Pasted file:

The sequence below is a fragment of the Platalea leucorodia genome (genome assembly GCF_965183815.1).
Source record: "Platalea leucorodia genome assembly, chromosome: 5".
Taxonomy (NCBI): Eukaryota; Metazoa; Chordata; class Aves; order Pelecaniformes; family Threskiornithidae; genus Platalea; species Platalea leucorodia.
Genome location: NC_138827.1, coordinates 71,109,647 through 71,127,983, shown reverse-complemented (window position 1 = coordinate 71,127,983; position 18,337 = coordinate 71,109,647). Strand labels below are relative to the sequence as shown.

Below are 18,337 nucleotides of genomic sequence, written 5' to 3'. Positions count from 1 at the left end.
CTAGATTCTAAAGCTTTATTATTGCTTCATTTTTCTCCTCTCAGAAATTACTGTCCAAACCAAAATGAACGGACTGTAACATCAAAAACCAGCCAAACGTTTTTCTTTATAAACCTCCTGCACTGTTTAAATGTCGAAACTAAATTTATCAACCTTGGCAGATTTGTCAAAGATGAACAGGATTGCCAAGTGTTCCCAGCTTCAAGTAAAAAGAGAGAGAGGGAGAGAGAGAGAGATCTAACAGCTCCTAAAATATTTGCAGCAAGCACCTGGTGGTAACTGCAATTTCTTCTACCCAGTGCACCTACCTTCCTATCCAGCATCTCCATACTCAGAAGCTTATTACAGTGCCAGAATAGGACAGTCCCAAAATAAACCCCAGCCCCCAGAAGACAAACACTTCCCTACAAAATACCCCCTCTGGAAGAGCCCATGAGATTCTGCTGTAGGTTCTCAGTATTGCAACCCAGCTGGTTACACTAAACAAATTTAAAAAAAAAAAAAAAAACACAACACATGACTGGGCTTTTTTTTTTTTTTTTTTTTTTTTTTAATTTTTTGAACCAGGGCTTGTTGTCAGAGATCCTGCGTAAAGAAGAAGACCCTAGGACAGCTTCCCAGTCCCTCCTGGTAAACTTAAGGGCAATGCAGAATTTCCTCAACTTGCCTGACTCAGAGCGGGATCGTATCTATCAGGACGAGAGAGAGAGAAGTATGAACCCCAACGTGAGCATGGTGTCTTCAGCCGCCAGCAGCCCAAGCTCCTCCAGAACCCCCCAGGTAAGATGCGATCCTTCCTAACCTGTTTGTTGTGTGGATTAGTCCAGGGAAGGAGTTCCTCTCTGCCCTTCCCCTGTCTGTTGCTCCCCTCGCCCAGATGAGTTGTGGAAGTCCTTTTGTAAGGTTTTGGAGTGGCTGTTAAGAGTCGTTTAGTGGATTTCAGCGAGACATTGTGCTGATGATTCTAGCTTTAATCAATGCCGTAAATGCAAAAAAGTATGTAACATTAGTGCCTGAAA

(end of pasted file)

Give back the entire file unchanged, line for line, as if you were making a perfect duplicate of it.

The sequence below is a fragment of the Platalea leucorodia genome (genome assembly GCF_965183815.1).
Source record: "Platalea leucorodia genome assembly, chromosome: 5".
Taxonomy (NCBI): Eukaryota; Metazoa; Chordata; class Aves; order Pelecaniformes; family Threskiornithidae; genus Platalea; species Platalea leucorodia.
Genome location: NC_138827.1, coordinates 71,109,647 through 71,127,983, shown reverse-complemented (window position 1 = coordinate 71,127,983; position 18,337 = coordinate 71,109,647). Strand labels below are relative to the sequence as shown.

Below are 18,337 nucleotides of genomic sequence, written 5' to 3'. Positions count from 1 at the left end.
CTAGATTCTAAAGCTTTATTATTGCTTCATTTTTCTCCTCTCAGAAATTACTGTCCAAACCAAAATGAACGGACTGTAACATCAAAAACCAGCCAAACGTTTTTCTTTATAAACCTCCTGCACTGTTTAAATGTCGAAACTAAATTTATCAACCTTGGCAGATTTGTCAAAGATGAACAGGATTGCCAAGTGTTCCCAGCTTCAAGTAAAAAGAGAGAGAGGGAGAGAGAGAGAGATCTAACAGCTCCTAAAATATTTGCAGCAAGCACCTGGTGGTAACTGCAATTTCTTCTACCCAGTGCACCTACCTTCCTATCCAGCATCTCCATACTCAGAAGCTTATTACAGTGCCAGAATAGGACAGTCCCAAAATAAACCCCAGCCCCCAGAAGACAAACACTTCCCTACAAAATACCCCCTCTGGAAGAGCCCATGAGATTCTGCTGTAGGTTCTCAGTATTGCAACCCAGCTGGTTACACTAAACAAATTTAAAAAAAAAAAAAAAAACACAACACATGACTGGGCTTTTTTTTTTTTTTTTTTTTTTTTTTAATTTTTTGAACCAGGGCTTGTTGTCAGAGATCCTGCGTAAAGAAGAAGACCCTAGGACAGCTTCCCAGTCCCTCCTGGTAAACTTAAGGGCAATGCAGAATTTCCTCAACTTGCCTGACTCAGAGCGGGATCGTATCTATCAGGACGAGAGAGAGAGAAGTATGAACCCCAACGTGAGCATGGTGTCTTCAGCCGCCAGCAGCCCAAGCTCCTCCAGAACCCCCCAGGTAAGATGCGATCCTTCCTAACCTGTTTGTTGTGTGGATTAGTCCAGGGAAGGAGTTCCTCTCTGCCCTTCCCCTGTCTGTTGCTCCCCTCGCCCAGATGAGTTGTGGAAGTCCTTTTGTAAGGTTTTGGAGTGGCTGTTAAGAGTCGTTTAGTGGATTTCAGCGAGACATTGTGCTGATGATTCTAGCTTTAATCAATGCCGTAAATGCAAAAAAGTATGTAACATTAGTGCCTGAAA